Photo: Vulture Illustration and Photo Courtesy of Seaside Realty NJ
All week long, Vulture explores what happens to reality TV contestants after the show ends, and the future of the genre itself.
Just because Jersey Shore went off the air in 2012 doesn’t mean the party’s over in the state’s cozy Seaside Heights borough. Life goes on at 1209 Ocean Terrace, where you can find the house that brought the Situation, Snooki, and the gang into our lives, virtually unchanged since the guidos and guidettes moved out. And if you can swing the rental fee of $1,200 per night, you can stay in the six-bed, three-bathroom domicile, courtesy of Seaside Realty.
Mike Loundy, the owner of Seaside Realty, was responsible for getting the house on the air in the first place. MTV has worked with Loundy in the past for their MTV Beach House series and approached him about finding a six-bed house somewhere in the vicinity. They landed on 1209 Ocean, a property owned by brothers Paul and Danny Merk, the latter of whom also owns the adjacent Shore Store where the cast worked, with varying degrees of competency. Once filming wrapped, the Merks decided to move back in and remodel, but Loundy convinced them they were missing out on a cash cow. “They painted the walls, moved the furniture out,” says Loundy, who helped the Merks buy the place about 15 years ago. “We were horrified because we knew we would be able to do some tours and use it as a [vacation] rental.” Luckily, they didn’t throw out all the décor or repaint a wall in the kitchen area that the cast had autographed, in spray paint, so Loundy was able to get everything back to looking like it did when the show filmed, including the duck phone and red beanbag chair (the upper deck with the hot tub is also still there, but off-limits, as it was a temporary structural approval by the municipality).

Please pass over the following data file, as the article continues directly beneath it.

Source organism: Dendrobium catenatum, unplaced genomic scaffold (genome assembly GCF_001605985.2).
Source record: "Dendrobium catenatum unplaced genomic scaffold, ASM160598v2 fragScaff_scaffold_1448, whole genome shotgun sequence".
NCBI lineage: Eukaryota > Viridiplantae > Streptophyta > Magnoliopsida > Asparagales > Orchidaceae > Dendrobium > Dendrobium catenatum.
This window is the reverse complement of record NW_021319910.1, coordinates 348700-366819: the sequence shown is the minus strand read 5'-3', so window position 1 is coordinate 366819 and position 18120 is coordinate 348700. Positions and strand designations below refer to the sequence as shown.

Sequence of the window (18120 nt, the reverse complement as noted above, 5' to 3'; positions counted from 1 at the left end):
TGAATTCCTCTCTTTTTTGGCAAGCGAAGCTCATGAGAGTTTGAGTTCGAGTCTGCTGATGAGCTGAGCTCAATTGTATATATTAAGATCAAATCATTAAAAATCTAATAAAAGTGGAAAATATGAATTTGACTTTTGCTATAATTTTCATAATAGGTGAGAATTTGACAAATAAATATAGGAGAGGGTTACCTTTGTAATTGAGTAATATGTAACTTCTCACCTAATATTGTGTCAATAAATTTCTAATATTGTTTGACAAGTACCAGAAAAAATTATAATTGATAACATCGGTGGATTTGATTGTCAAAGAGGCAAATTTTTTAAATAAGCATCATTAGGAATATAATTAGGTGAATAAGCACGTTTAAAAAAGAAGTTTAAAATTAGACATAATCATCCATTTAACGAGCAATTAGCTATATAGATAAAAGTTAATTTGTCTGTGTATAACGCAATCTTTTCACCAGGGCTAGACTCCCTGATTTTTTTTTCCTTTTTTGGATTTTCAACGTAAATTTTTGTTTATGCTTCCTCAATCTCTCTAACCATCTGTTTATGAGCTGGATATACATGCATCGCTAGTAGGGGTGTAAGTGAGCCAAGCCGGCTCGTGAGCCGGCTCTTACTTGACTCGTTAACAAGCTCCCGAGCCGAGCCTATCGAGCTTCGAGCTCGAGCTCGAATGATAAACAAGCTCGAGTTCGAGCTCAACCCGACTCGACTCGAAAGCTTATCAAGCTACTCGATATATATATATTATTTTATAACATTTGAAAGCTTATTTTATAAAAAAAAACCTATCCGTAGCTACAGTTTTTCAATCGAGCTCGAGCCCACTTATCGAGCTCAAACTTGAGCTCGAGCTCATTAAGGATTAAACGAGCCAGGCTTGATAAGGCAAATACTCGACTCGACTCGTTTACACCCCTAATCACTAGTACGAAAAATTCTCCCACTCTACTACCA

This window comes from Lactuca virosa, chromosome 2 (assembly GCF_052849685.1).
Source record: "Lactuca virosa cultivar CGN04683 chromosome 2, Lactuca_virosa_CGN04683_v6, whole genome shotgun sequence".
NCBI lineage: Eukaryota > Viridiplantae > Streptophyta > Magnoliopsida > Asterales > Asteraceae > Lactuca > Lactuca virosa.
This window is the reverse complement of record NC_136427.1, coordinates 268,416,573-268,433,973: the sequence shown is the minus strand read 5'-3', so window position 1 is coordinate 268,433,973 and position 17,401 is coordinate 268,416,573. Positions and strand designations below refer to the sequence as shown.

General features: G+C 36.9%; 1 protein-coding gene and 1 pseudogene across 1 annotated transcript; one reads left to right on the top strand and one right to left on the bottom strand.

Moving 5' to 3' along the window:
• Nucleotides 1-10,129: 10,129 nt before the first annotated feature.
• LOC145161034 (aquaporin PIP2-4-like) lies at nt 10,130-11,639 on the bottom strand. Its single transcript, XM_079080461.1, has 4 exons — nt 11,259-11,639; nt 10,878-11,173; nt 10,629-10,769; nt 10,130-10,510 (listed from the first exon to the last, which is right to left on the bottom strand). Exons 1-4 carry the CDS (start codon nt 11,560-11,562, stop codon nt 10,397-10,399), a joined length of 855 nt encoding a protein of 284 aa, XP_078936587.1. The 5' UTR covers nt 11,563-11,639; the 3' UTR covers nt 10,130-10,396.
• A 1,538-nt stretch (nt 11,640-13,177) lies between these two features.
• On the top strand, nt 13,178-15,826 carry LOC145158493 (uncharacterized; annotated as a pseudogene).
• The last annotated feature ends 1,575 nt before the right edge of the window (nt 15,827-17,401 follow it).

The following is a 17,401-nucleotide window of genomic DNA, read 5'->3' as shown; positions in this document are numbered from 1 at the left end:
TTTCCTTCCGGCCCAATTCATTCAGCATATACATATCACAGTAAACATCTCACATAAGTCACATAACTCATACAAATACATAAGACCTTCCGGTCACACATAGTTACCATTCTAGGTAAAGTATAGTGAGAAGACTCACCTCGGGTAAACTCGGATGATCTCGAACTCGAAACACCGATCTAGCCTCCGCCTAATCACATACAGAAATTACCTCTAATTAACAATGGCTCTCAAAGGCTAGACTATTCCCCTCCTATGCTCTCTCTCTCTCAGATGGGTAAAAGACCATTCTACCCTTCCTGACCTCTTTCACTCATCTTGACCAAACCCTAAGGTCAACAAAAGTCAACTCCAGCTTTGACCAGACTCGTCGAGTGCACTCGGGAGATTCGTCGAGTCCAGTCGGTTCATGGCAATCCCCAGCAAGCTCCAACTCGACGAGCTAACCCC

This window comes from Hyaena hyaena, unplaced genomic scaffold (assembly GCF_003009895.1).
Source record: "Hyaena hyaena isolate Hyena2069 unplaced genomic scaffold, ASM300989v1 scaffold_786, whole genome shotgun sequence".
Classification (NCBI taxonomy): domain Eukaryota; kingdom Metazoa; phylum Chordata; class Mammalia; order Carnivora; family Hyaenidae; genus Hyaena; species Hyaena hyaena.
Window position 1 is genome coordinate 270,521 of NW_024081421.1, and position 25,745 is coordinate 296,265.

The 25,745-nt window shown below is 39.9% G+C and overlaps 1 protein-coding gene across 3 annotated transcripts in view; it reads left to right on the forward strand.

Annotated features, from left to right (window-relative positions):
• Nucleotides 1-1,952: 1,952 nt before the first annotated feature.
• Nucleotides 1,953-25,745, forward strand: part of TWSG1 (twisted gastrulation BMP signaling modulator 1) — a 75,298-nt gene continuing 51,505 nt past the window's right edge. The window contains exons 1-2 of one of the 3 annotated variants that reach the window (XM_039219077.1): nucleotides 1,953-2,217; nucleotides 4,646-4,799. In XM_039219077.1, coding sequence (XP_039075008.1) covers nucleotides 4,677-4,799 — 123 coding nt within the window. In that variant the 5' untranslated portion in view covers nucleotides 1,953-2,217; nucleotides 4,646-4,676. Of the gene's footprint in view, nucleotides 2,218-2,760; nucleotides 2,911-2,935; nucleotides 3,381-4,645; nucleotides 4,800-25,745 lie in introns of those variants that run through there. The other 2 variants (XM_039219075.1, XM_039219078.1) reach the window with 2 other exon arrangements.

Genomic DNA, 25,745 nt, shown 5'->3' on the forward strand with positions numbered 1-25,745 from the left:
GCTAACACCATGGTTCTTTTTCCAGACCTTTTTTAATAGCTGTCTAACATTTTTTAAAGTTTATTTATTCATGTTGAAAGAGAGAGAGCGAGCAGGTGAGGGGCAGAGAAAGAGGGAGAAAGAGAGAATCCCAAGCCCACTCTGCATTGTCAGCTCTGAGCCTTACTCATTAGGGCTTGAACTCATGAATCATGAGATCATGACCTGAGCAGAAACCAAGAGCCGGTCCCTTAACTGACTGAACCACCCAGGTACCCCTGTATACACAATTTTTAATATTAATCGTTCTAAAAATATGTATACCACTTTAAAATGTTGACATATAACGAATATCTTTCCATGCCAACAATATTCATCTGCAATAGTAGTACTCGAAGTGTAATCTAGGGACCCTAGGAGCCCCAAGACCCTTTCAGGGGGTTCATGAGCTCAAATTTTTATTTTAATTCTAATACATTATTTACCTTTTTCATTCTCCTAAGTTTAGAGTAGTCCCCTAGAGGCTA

When the house first went on the market post–Jersey Shore, Seaside Realty had no problem renting it at $5,000 a night. Since then, the number has dropped precipitously. “We were getting as much as $3,500 a night about 18 months ago, and presently we’re renting it at $1,200 a night,” Loundy says. “It doesn’t seem like a big number compared to our original $5,000, but it’s still a really big number compared to the other rentals around here in Seaside Heights.”
When it comes to guests, Loundy won’t name names, but he boasts of his diverse bookings. “We had some pro football players in there last week from one of the New York teams,” he says. “We had people having 50th-birthday parties, wedding parties. You wouldn’t imagine people in their 40s and 50s and even 30s would want to have their party in that house.” As far as the hard partying goes, he says the trouble and damages aren’t any different from what happens at any other rental property. If they know there’s going to be a big blowout, like a radio station’s recent promotional shindig, Seaside Realty will hire police officers to monitor the, ahem, situation.
Outside of repping the house, Loundy still holds deep affection for Jersey Shore. One of his daughters worked on the show as a production assistant and he credits the series with putting Seaside Heights on the international map. After the first season, the tourism-reliant town and many of its businesses saw a 20 percent increase in revenue. MTV helped out by adding Exit 82 – the Garden State Parkway egress to get to Seaside Heights – to the green-screen background in the house’s confessional room so more people could easily find the town. Seaside Heights’ official website is now Exit82.com.
As for the complaints that Jersey Shore perpetuated negative stereotypes about Italian-Americans and residents of the Garden State? Loundy doesn’t buy it, considering how much the show helped out the place that four generations of his family call home. “I don’t know how bad it can be when hundreds of millions of people hear about your town that never would have known about it before.”
Flip through our selection of reality TV abodes now available to rent, from $150 a room to upwards of $60,000 a month.